On September 14, 2001. the President declared a national emergency “by reason of the terrorist attacks at the World Trade Center, New York, New York, and the Pentagon, and the continuing and immediate threat of further attacks on the United States.” Proclamation No. 7463, 66 Fed. Reg. 43, !99 (Sept. 14, 2001). The United States also launched a massive military response, both at home and abroad. In the United States, combat air patrols were immediately established over major metropolitan areas and were maintained 24 hours a day until April 2002, The United States also immediately began plans for a military response directed at al Qaeda’s base of operations in Afghanistan.
Only after invoking both the Proclamation and the immediate military response that resulted did Goldsmith note that Congress supported such a move (note, he cited Congress’ September 14 passage of the AUMF, not Bush signing it into law on September 18, thought that may be in part because Michael Hayden authorized the first expansions of surveillance September 14; also remember there are several John Yoo memos that remain hidden) and then point to an article on the friendly-fire death of Pat Tillman as proof that combat operations continued.
On September 14, 2001, both houses of Congress passed a joint resolution authorizing the President “to use all necessary and appropriate force against those nations, organizations, or persons he determines planned, authorized, committed, or aided the terrorist attacks” of September I I. Congressional Authorization § 2(a). Congress also expressly acknowledged that the attacks rendered it “necessary and appropriate” for the United States to exercise its right “to protect United States citizens both at home and abroad,” and acknowledged in particular that the “the President has authority under the Constitution to take action to deter and prevent acts of international terrorism against the United States.” id. pmbl. Acting under his constitutional authority as Commander in Chief, and with the support of Congress, the President dispatched forces to Afghanistan and, with the cooperation of the Northern Alliance, toppled the Taliban regime from power Military operations to seek out resurgent elements of the Taliban regime and al Qaeda fighters continue in Afghanistan to this day. See, e.g., Mike Wise and Josh White, Ex-NFL Player Tillman Killed in Combat, Wash. Post, Apr. 24, 2004, at AI (noting that “there are still more than 10,000 U.S. troops in the country and fighting continues against remains of the Taliban and al Qaeda”).
That is, even in an OLC memo relying on the AUMF to provide legal sanction for President Bush’s systematic flouting of FISA for 2.5 years, Goldsmith relied primarily on the National Emergency Proclamation, and only secondarily on Congress’ sanction of such invocation with the AUMF.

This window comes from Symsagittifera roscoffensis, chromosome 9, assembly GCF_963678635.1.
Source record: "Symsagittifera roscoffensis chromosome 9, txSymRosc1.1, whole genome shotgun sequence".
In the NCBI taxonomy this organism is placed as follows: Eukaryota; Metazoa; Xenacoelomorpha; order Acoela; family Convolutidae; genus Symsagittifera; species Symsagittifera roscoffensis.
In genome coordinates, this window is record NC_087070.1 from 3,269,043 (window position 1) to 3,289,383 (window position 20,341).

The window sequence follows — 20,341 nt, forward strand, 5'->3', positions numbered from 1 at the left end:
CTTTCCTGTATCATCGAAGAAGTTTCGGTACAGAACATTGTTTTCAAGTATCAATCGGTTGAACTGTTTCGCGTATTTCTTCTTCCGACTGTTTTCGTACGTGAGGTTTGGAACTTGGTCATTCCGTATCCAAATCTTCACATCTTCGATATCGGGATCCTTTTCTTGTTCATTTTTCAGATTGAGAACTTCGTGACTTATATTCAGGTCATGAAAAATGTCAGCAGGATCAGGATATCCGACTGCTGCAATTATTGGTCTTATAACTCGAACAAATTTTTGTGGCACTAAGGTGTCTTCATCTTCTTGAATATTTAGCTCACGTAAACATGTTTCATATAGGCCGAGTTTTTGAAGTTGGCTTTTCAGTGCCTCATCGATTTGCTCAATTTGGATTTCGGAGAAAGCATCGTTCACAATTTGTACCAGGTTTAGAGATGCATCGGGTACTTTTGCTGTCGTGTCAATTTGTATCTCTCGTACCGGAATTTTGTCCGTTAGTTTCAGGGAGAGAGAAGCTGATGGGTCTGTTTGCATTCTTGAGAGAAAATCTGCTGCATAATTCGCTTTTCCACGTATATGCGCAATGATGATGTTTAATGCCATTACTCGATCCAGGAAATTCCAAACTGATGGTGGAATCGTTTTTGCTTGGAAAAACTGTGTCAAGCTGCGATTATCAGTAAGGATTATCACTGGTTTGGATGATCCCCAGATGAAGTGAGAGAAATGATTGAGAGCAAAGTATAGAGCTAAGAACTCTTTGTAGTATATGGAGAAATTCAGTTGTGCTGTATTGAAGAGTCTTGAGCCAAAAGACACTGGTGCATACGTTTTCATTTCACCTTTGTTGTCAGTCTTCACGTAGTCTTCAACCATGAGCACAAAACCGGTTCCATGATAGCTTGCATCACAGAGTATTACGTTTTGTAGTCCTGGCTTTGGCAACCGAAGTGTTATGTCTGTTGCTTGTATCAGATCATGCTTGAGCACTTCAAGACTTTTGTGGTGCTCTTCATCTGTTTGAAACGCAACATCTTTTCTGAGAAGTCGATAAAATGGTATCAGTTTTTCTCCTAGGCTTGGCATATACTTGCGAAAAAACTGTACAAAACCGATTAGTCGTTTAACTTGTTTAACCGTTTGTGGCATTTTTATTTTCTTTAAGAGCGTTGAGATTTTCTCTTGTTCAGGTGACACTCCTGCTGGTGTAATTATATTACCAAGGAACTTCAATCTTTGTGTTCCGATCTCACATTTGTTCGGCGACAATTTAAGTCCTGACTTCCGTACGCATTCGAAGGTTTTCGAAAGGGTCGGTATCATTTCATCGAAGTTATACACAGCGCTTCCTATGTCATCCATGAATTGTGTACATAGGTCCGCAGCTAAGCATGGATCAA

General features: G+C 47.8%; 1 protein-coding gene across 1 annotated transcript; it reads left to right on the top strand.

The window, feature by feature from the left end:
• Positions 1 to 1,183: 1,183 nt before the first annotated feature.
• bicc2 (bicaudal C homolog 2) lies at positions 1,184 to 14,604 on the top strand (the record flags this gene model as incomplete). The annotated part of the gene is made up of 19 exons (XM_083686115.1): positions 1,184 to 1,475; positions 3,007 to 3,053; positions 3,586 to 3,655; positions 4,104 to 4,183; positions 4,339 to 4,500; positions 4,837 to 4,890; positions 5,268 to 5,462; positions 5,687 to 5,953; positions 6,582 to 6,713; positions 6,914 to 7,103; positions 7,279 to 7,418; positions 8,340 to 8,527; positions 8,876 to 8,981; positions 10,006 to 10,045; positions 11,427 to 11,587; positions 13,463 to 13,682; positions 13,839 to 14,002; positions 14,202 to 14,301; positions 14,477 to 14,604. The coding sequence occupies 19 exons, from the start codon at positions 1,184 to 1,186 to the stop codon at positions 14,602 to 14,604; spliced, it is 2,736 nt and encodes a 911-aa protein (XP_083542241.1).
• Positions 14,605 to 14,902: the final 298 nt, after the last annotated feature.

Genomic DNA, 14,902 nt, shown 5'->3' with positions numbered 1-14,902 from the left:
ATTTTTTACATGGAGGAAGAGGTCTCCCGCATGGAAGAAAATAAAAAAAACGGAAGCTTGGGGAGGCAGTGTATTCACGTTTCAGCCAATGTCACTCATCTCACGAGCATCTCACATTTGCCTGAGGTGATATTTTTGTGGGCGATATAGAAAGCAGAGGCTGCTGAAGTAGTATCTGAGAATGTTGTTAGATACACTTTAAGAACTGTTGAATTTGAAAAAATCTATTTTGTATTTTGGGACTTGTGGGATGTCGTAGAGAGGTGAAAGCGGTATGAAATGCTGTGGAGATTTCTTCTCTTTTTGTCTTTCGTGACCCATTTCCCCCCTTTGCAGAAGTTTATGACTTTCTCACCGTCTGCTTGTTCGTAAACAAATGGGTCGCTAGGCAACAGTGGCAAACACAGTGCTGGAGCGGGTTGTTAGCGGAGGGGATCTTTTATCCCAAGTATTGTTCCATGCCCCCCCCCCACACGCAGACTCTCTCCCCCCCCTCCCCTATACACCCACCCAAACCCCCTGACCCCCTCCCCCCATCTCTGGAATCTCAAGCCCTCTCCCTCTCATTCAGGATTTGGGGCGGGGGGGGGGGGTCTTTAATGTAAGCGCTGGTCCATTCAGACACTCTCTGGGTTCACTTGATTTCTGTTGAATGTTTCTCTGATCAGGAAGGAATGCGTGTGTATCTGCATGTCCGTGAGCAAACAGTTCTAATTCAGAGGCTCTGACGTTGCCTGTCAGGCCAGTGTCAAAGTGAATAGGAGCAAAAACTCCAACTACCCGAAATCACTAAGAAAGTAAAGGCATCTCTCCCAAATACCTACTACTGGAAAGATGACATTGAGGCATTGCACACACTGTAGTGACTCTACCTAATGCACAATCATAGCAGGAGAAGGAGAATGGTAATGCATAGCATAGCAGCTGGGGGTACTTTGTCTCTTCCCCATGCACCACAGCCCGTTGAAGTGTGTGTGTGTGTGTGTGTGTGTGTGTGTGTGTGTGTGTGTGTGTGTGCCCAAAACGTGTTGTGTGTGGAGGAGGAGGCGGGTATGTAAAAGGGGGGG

The White Paper released in 2006 largely regurgitating Goldsmith’s opinion for more palatable consumption mentions the AUMF first in its summary, but then repeats Goldsmith’s emphasis on the Proclamation in the background section (see pages 2 and 4).
Paragraphs that may discuss such authorizations get redacted in the 2006 application to move content collection under FISC (see page 6). The entire background section (starting at page 5) of the initial Internet dragnet application is also redacted. While we can’t be sure, given parallel claims made in the same 2004 to 2006 period, it seems likely those memoranda also repeated this formula.
Such a formula was definitely dropped. The 2006 memorandum in support of using Section 215 to create a phone dragnet included no mention of authorities. The 2007 memorandum to compel Yahoo to fulfill Protect American Act orders cites PAA, not Emergency Declarations.
But the formula was retained in all discussions of the Administration’s illegal wiretap program in secret declarations submitted in court in 2006, 2007, and 2009, being repeated again in an unclassified 2013 declaration. While these declarations likely all derive, at least in part, from Goldsmith’s memo, it’s worth noting that the government has consistently suggested it could conduct significant surveillance programs without Congressional sanction by pointing to the that National Emergency Proclamation.
This is the precedent I meant to invoke when I expressed concern about President Obama’s expansive Executive Order of the other day, declaring a National Emergency because of cybersecurity.
Ranking House Intelligence Member Adam Schiff’s comment that Obama’s EO is “a necessary part of responding to the proliferation of dangerous and economically devastating cyber attacks facing the United States,” but that it will be “coupled with cyber legislation moving forward in both houses of Congress” only adds to my alarm (particularly given Schiff’s parallel interest in giving Obama soft cover for his ISIL AUMF while having Congress still involved). It sets up the same structure we saw with Stellar Wind, where the President declares an Emergency and only a month or so later gets sanction for and legislative authorization for actions taken in the name of that emergency.
And we know FISC has been amenable to that formula in the past.
We don’t know that the President has just rolled out a massive new surveillance program in the name of a cybersecurity Emergency (rooted in a hack of a serially negligent subsidiary of a foreign company, Sony Pictures, and a server JP Morgan Chase forgot to update).